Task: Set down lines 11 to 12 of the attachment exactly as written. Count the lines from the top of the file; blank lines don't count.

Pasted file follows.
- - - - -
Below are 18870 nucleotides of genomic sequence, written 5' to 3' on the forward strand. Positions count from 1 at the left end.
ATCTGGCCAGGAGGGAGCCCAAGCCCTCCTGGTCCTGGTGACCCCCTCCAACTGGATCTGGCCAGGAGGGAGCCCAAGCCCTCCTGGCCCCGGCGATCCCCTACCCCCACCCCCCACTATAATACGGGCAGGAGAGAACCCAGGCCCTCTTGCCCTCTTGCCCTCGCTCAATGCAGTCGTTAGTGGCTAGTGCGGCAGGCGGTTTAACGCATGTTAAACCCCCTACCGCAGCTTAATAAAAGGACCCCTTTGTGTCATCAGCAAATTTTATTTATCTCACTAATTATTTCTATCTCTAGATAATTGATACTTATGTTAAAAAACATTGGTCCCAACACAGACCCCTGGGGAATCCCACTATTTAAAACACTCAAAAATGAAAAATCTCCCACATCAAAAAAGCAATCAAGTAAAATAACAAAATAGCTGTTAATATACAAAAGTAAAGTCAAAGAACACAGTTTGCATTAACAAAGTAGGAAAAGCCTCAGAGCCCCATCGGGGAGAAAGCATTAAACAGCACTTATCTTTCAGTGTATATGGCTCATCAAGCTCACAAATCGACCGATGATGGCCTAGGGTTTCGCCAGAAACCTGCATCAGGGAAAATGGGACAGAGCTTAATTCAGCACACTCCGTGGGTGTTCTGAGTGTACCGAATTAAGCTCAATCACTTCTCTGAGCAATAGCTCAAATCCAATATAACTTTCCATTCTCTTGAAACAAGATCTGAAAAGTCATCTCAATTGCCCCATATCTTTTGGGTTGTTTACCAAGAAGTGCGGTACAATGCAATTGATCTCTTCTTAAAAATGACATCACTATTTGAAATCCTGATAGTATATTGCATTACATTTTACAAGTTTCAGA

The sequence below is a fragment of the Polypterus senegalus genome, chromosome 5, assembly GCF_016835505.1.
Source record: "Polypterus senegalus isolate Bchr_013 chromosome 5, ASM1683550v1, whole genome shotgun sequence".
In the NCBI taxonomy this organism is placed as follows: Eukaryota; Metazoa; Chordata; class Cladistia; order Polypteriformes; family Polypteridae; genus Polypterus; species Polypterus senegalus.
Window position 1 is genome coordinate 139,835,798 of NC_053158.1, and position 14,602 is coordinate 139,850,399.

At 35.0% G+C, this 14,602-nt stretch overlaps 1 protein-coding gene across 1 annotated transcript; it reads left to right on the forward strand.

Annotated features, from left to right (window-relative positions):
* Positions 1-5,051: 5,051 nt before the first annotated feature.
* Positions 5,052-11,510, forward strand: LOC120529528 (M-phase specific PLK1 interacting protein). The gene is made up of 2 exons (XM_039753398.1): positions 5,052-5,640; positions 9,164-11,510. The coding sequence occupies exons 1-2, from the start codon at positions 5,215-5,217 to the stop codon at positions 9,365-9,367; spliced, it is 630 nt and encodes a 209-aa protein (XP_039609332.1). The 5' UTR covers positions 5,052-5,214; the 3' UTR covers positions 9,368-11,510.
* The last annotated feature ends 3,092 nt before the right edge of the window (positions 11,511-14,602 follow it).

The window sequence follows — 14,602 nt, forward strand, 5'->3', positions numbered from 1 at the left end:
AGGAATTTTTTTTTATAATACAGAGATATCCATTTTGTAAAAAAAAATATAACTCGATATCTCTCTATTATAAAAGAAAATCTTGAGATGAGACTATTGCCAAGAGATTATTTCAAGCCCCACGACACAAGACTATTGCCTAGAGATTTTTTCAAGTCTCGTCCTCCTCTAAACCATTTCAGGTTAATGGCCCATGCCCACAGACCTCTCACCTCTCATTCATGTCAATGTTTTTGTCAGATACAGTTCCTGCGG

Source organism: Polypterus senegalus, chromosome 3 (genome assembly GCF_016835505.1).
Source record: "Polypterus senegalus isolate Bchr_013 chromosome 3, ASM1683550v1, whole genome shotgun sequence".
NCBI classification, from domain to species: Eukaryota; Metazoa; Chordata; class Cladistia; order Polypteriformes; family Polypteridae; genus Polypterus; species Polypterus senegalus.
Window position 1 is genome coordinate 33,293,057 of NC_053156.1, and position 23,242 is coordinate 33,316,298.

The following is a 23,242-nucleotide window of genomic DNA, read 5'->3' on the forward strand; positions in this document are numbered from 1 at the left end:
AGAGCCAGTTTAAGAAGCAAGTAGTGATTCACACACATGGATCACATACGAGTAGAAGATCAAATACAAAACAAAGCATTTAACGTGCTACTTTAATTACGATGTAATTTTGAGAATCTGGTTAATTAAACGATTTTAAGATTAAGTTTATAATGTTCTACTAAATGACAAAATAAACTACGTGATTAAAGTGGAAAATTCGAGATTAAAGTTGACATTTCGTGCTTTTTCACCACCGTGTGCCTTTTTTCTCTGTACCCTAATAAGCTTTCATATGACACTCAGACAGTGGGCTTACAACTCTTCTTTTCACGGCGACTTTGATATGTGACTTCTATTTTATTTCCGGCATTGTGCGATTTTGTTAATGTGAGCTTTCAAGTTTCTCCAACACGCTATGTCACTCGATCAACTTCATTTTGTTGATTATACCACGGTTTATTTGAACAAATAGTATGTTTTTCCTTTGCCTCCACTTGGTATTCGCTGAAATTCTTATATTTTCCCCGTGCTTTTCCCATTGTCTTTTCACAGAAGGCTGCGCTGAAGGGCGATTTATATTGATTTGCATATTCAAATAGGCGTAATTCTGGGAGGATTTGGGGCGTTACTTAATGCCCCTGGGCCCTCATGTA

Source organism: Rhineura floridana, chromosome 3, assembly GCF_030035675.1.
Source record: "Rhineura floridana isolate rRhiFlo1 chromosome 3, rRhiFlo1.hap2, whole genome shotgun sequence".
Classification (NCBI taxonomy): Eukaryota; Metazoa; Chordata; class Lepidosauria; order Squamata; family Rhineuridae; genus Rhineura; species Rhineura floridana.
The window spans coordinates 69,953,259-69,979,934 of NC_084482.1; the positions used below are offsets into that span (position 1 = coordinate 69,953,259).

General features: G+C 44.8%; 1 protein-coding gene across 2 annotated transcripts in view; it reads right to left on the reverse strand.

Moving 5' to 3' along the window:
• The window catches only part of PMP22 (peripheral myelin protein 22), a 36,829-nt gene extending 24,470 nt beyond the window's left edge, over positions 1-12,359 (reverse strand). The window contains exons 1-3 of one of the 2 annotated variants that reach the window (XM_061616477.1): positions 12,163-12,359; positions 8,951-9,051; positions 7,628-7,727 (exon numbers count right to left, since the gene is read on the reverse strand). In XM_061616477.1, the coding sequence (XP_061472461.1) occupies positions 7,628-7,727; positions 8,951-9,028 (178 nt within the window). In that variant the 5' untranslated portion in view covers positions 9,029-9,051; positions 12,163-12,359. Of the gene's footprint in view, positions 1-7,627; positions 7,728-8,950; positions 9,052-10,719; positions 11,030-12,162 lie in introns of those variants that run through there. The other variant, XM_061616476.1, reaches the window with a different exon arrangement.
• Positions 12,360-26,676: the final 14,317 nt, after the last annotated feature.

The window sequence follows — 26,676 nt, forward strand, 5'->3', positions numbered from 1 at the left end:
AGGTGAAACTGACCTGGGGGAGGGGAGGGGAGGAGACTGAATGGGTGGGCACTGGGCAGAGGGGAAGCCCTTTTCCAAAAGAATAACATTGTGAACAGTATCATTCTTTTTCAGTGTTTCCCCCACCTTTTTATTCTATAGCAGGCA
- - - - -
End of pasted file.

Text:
* The last annotated feature ends 3,092 nt before the right edge of the window (positions 11,511-14,602 follow it).

The window sequence follows — 14,602 nt, forward strand, 5'->3', positions numbered from 1 at the left end: